Difference between revisions of "Chip Identification"

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* [http://www.amazon.com/Celestron-44302-Handheld-Digital-Microscope/dp/B001UQ6E4E/ref=sr_1_1?ie=UTF8&qid=1302633075&sr=8-1 Celestron Microscope]
* [http://www.amazon.com/Celestron-44302-Handheld-Digital-Microscope/dp/B001UQ6E4E/ref=sr_1_1?ie=UTF8&qid=1302633075&sr=8-1 Celestron Microscope]

Latest revision as of 11:21, 16 March 2012

Chip Detective: TV show helps with tech issue

One of the common problems while debugging a new board, as well as reverse engineering designs, is the inability to read part numbers on IC packages. During assembly the parts are baked at high temperatures and often washed with chemicals which can cause the package markings to become very difficult to read.

About 8 years ago i was watching one of the generic "Detective" TV shows where they had a hand gun with the serial number ground off. On the TV show, they used a colored die and different camera lighting to bring out the serial number as the imprint what still on the metal of the gun. I thought to myself... Can i use this method to read the markings on IC packages?

I purchased a small usb based microscope and did some testing. Sure enough it worked.

Today one of my most valued tools is the Celestron 44302-A Deluxe Handheld Digital Microscope(about $50USD). It works with most linux utilities including guvcview which I use to capture images. I've uploaded a picture of an IC taken after the IC had been installed on a pcb. You will notice that the markings are pretty hard to read. Using a Sharpie you can paint the top of the package to bring out the markings. I've tried all the basic colors and found that the yellow is the best. It is dark enough to bring out the markings, but not too opaque to obscure the markings. The second photo is a capture after painting the IC with the yellow Sharpie. You can see a pretty dramatic difference. The third capture is done with the usb microscope at a 45 degree angle with the part, which makes the markings really jump out.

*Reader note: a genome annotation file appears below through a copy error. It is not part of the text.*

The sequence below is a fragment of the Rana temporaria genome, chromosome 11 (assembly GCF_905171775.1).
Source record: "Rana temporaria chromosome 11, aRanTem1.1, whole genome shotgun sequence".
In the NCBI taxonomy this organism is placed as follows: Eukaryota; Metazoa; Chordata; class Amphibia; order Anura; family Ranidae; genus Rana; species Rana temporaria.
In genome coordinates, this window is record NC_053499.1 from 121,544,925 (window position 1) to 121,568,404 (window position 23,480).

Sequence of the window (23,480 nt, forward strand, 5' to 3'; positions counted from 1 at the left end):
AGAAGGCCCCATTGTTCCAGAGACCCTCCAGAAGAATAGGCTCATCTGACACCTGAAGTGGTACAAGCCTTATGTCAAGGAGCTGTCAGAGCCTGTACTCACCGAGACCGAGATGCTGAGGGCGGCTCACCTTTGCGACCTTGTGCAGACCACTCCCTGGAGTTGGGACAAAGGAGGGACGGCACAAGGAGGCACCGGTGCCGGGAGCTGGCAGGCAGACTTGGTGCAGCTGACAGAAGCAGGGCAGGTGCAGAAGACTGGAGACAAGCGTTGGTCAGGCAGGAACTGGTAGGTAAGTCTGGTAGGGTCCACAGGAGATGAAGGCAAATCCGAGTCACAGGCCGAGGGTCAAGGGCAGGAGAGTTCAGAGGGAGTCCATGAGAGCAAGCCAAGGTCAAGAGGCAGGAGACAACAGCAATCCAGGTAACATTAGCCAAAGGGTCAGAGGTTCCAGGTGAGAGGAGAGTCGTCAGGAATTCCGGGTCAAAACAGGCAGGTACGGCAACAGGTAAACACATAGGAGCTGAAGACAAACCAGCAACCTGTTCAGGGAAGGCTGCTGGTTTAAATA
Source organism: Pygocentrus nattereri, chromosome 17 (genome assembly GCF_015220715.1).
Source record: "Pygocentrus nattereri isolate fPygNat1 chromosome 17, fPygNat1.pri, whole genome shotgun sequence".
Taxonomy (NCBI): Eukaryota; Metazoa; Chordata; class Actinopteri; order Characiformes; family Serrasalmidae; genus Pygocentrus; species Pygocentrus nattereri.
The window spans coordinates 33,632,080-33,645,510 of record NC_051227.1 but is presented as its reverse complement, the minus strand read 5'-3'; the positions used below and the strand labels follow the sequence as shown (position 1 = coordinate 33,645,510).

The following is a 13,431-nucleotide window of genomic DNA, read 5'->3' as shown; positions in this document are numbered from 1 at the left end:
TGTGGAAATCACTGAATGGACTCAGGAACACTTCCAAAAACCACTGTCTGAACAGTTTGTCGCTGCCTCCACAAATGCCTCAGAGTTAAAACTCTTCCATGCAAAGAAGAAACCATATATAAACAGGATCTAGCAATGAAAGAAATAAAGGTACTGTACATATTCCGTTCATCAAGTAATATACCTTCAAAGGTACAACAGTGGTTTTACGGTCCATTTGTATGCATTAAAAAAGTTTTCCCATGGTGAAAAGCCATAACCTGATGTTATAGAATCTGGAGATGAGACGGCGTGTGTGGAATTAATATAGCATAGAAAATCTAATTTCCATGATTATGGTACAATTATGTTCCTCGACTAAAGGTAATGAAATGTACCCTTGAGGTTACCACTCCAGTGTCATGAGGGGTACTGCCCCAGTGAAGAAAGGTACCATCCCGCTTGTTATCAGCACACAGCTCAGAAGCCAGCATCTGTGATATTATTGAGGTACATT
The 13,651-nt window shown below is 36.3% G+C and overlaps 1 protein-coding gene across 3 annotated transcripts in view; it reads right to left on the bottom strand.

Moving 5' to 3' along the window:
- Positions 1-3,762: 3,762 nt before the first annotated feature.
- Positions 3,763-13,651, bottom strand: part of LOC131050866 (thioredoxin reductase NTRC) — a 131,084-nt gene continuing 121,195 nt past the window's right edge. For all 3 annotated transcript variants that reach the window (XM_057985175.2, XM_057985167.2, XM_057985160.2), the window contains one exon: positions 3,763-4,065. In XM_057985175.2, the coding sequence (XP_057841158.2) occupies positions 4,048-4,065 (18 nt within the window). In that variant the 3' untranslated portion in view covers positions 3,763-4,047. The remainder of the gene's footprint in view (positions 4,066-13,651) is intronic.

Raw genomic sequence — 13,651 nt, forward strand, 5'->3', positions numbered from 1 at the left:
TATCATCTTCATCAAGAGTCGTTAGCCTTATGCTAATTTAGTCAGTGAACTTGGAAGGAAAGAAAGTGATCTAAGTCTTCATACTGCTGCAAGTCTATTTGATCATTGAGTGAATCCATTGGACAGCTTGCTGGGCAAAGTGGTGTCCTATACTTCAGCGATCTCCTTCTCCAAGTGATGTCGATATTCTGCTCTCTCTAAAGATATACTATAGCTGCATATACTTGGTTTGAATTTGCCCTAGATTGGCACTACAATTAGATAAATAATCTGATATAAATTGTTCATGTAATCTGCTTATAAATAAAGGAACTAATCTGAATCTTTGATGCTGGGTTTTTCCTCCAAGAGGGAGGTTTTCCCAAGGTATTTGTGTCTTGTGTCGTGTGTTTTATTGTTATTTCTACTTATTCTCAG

EDIT: this also works on ceramic packages where the markings have intentionally removed. Since most of the markings are done with laser etching, the ceramics usually retain the markings and the yellow ink will get absorbed into the ceramic portions "damaged" by the laser etching.